The Universe is full of siblings: most stars come in binaries (or even triples!), and most seem to play host to multiple planets. Sometimes, the siblings get along just fine, and sometimes they can get into rather heated interactions, which give rise to some of the most extreme and beautiful events in the cosmos, from gamma ray bursts to stellar disruptions. In this talk, I will discuss recent advances in probing astrophysical binaries at a variety of scales. I will talk about the exciting prospects for exploring the astrophysics of massive stellar binaries with gravitational-wave observations of the mergers, of their compact remnants, neutron stars and black holes. I will share some recent results in the study of populations of planets around other stars and I will talk about the potential of black holes to disrupt stars that get too close to them and the very intriguing observations of flares in the centres of distant galaxies which appear to be signatures of such disruptions.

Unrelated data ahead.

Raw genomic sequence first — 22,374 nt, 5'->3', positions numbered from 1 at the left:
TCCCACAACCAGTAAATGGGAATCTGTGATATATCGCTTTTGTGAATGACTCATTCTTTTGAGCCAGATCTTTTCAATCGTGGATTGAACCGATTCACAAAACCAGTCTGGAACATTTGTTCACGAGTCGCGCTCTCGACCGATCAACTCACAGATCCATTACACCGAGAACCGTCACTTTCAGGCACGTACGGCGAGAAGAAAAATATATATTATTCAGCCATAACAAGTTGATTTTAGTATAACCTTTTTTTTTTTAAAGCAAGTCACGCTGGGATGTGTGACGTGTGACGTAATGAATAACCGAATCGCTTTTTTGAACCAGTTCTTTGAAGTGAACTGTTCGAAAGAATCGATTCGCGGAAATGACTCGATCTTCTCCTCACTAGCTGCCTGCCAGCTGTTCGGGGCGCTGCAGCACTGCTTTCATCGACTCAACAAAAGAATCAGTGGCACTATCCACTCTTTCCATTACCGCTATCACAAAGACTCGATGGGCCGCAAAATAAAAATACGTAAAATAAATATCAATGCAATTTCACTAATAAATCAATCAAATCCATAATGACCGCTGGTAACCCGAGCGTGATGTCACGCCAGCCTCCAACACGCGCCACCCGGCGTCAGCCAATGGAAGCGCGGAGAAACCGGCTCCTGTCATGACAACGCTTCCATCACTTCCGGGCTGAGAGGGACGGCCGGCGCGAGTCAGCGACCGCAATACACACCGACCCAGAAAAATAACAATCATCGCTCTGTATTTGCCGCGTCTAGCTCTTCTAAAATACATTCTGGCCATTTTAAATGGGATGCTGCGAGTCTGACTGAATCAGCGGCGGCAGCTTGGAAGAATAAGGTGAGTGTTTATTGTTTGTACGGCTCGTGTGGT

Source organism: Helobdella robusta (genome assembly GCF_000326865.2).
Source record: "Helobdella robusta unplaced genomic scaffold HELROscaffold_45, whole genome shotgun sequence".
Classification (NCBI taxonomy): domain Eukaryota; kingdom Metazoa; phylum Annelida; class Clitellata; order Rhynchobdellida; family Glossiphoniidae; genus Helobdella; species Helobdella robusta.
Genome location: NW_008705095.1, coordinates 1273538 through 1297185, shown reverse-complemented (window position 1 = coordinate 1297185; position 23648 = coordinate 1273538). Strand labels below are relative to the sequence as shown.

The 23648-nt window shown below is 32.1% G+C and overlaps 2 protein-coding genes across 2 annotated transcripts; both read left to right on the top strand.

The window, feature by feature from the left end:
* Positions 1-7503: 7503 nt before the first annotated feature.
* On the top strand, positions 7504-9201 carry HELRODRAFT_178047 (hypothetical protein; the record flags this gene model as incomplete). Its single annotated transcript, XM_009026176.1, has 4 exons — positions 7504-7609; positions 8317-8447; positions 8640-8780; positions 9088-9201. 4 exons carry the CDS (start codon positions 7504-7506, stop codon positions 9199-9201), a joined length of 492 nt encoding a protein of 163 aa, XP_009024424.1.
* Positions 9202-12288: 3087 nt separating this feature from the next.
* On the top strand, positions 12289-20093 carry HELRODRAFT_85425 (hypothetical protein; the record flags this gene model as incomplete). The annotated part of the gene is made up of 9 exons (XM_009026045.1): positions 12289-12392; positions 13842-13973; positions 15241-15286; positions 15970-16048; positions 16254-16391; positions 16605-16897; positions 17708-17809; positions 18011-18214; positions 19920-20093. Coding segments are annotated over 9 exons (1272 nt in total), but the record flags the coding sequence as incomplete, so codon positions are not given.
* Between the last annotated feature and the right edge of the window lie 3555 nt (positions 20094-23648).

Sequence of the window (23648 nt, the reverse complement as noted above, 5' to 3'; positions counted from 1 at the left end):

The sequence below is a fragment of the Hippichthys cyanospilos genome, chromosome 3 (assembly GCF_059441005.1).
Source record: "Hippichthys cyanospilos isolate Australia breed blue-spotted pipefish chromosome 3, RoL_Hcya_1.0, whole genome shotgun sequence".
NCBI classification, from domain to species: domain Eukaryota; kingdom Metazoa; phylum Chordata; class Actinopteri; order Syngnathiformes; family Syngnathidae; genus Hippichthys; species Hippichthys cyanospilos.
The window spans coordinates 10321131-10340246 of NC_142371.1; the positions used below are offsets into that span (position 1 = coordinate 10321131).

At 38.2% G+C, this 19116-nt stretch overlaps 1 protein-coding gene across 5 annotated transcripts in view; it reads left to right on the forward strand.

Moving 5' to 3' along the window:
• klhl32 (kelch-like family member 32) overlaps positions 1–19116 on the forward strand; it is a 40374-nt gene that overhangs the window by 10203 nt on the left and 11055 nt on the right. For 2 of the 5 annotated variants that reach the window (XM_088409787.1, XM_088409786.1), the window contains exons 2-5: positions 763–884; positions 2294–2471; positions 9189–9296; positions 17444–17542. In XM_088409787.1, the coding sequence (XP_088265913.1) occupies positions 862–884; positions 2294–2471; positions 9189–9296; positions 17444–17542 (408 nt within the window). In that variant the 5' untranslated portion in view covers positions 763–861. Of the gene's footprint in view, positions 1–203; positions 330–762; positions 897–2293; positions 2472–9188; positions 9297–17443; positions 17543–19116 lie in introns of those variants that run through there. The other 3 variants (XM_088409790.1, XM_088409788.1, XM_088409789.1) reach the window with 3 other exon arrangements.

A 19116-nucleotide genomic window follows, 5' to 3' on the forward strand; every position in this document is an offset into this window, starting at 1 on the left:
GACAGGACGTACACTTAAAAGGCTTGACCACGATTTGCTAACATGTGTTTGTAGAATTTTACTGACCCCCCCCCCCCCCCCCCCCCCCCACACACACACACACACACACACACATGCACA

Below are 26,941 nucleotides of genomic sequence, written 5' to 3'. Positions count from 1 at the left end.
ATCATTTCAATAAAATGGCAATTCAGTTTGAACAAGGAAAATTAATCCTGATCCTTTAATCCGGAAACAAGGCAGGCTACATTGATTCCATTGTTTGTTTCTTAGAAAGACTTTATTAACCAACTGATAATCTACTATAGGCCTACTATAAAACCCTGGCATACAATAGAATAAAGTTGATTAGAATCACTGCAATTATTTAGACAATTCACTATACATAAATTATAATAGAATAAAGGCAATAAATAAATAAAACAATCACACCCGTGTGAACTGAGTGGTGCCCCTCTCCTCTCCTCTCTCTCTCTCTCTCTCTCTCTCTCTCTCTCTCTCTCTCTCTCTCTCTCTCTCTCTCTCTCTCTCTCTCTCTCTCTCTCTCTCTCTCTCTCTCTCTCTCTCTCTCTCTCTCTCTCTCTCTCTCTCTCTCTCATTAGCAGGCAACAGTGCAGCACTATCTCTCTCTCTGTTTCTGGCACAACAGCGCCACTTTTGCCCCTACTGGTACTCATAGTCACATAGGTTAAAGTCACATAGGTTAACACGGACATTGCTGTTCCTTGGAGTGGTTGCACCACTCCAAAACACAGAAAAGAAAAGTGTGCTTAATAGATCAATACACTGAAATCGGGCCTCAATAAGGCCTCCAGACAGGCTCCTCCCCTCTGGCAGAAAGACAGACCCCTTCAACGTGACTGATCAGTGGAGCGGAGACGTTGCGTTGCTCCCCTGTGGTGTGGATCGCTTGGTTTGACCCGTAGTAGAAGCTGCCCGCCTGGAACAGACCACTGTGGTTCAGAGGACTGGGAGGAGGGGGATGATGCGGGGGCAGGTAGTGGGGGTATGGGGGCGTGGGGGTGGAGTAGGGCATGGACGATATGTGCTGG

Tea and coffee will be provided from 7pm in the Tea Room of the Poynting building
Lecture starts at 7.30pm